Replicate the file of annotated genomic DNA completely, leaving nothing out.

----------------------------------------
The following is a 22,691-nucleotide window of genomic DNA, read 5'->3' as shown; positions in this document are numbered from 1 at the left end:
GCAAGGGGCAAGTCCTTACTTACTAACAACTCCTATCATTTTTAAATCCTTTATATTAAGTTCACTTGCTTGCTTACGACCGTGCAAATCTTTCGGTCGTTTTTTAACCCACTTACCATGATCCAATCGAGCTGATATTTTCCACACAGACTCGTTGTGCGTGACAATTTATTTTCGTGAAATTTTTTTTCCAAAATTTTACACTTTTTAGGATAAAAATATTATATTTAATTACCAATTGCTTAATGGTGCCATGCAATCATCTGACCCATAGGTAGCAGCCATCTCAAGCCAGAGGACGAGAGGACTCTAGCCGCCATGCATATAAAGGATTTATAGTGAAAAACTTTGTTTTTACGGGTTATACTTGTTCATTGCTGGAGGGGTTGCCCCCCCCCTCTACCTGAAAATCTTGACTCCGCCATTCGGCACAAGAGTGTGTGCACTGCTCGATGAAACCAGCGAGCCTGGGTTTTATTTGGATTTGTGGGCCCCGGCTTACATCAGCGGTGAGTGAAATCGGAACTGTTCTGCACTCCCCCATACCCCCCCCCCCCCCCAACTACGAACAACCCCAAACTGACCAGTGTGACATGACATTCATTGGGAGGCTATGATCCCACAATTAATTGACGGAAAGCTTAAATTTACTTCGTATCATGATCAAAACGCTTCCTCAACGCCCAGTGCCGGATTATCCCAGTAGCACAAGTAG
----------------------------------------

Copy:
The following is a 22,691-nucleotide window of genomic DNA, read 5'->3' as shown; positions in this document are numbered from 1 at the left end:
GCAAGGGGCAAGTCCTTACTTACTAACAACTCCTATCATTTTTAAATCCTTTATATTAAGTTCACTTGCTTGCTTACGACCGTGCAAATCTTTCGGTCGTTTTTTAACCCACTTACCATGATCCAATCGAGCTGATATTTTCCACACAGACTCGTTGTGCGTGACAATTTATTTTCGTGAAATTTTTTTTCCAAAATTTTACACTTTTTAGGATAAAAATATTATATTTAATTACCAATTGCTTAATGGTGCCATGCAATCATCTGACCCATAGGTAGCAGCCATCTCAAGCCAGAGGACGAGAGGACTCTAGCCGCCATGCATATAAAGGATTTATAGTGAAAAACTTTGTTTTTACGGGTTATACTTGTTCATTGCTGGAGGGGTTGCCCCCCCCCTCTACCTGAAAATCTTGACTCCGCCATTCGGCACAAGAGTGTGTGCACTGCTCGATGAAACCAGCGAGCCTGGGTTTTATTTGGATTTGTGGGCCCCGGCTTACATCAGCGGTGAGTGAAATCGGAACTGTTCTGCACTCCCCCATACCCCCCCCCCCCCCCAACTACGAACAACCCCAAACTGACCAGTGTGACATGACATTCATTGGGAGGCTATGATCCCACAATTAATTGACGGAAAGCTTAAATTTACTTCGTATCATGATCAAAACGCTTCCTCAACGCCCAGTGCCGGATTATCCCAGTAGCACAAGTAG